- S&P affirmed Nigeria’s government bond ratings at ‘B/B’ with a stable outlook, citing oil sector improvements which it says will support higher economic growth, fiscal revenues, among other things. The rating firm says the stable outlook signals assessment that oil sector improvements will also support higher current account receipts over next 12 months as higher oil production will help increase foreign currency supply, keeping current account in balance. The firm, however, was cautionary about the wider economy, stating that it remained constrained by low levels of economic wealth, a weak external position, real GDP per capita trend growth rates below those of peer countries with similar levels of development, and future policy responses that may be difficult to predict. It warned of sporadic attacks in northeast owing to Boko Haram, as well as the risk of another escalation of tensions in the Niger Delta as factors to watch.
- The CBN says has said the country’s foreign exchange reserves hit $33 billion as of September 14, the highest level in 31 months, before the onset of a 15-month recession. The bank’s spokesman, Isaac Okorafor, made the announcement at the 24th seminar for Finance Correspondents and Business Editors in Awka, Anambra. According to the bank, the relative peace in the oil-rich Niger Delta resulted in increased oil output and earnings. Okorafor said the apex bank would continue to grow the reserves so as to support the economy. The regulator, almost on a weekly basis, intervenes in the foreign exchange market from the external reserve fund. Last week, the bank released $250 million to various segments of the market in order to reduce the huge pressure on the local currency.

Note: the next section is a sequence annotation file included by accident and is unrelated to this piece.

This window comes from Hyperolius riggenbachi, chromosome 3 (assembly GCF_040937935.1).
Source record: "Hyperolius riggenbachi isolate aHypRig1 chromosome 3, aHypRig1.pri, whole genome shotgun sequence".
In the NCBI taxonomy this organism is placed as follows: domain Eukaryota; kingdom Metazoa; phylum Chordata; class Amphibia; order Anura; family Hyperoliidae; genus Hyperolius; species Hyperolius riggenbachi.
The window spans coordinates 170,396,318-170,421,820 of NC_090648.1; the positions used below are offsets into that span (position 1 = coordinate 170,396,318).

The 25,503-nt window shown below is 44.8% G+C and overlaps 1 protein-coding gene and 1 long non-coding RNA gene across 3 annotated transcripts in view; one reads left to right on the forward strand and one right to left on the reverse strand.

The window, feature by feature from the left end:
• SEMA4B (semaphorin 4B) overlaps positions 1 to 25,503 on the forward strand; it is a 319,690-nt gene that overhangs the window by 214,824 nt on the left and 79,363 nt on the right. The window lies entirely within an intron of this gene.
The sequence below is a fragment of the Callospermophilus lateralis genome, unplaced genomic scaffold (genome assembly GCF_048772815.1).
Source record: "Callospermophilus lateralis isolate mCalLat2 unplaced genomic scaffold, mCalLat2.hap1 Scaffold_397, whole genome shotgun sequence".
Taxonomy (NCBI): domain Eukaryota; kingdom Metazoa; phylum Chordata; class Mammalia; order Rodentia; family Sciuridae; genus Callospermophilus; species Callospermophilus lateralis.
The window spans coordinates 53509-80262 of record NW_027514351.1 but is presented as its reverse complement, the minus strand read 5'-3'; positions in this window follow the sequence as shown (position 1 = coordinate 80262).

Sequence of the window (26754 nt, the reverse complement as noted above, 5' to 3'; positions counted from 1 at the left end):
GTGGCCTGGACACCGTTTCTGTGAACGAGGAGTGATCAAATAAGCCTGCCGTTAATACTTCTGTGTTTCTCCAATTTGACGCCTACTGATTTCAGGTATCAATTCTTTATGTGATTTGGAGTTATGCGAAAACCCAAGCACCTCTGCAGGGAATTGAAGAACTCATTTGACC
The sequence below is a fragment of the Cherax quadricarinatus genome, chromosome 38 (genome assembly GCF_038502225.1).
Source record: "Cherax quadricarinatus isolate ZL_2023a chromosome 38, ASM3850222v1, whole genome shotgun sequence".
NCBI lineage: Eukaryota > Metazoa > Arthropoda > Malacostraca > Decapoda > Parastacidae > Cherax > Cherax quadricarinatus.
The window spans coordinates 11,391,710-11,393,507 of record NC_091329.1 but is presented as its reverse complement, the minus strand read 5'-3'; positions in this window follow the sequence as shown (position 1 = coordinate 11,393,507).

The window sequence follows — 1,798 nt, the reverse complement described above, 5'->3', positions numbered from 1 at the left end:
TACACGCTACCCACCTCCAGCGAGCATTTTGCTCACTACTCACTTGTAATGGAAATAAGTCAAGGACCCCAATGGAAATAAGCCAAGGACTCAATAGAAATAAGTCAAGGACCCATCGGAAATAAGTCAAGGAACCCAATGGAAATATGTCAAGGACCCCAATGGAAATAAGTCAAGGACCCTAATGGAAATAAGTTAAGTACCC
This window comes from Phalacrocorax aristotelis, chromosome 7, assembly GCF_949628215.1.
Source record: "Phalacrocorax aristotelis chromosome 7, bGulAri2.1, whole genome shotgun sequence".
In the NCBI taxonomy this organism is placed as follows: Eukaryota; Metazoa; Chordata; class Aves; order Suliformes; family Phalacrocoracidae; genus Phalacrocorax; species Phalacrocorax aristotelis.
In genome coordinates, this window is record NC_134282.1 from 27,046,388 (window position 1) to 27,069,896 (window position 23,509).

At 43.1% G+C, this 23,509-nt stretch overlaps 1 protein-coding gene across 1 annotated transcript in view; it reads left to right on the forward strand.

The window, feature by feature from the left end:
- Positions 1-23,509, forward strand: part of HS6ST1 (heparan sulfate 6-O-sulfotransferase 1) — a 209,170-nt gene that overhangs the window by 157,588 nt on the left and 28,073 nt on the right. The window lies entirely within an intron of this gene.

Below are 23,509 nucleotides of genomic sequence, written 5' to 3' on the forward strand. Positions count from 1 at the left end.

- The CEO of Ethiopian Airlines, Tewolde GebreMariam, says the East African carrier has not submitted any bid for the takeover of Arik Air. “We haven’t had any discussions and we have not submitted a bid,” the GebreMariam said, adding that there were talks last year before Arik came under the control of a national receiver – the Asset Management Corporation of Nigeria. He also said he was unaware of interest in Arik by any other bidders. While Ethiopia, Africa’s largest airline by revenue, was pursuing alliances on several fronts, Tewolde insisted that there was no truth in reports that his company was seeking to buy Arik Air, Nigeria’s largest, Bloomberg reports. Specifically, he said Ethiopian Airlines was in talks with founding regional divisions in Zambia and Chad and was aiming to buy part of the Democratic Republic of Congo’s national operator in a push to consolidate its lead as Africa’s biggest carrier.
- Air Peace has been admitted as a member of the International Air Transport Association (IATA), few months after securing its Operational Safety Audit (IOSA) certificate. IATA’s Director-General, Alexandre de Juniac said the organisation was pleased to have Air Peace as a member and assured Air Peace chairman Allen Onyema that the global aviation body was focused on creating the right atmosphere for safe air services. “Our vision”, Juniac said, “is to be the force for value creation and innovation driving a safe, secure and profitable air transport industry that sustainably connects and enriches our world.” Air Peace becomes the second carrier in a week after Dana Air received its IOSA certificate on 15 September.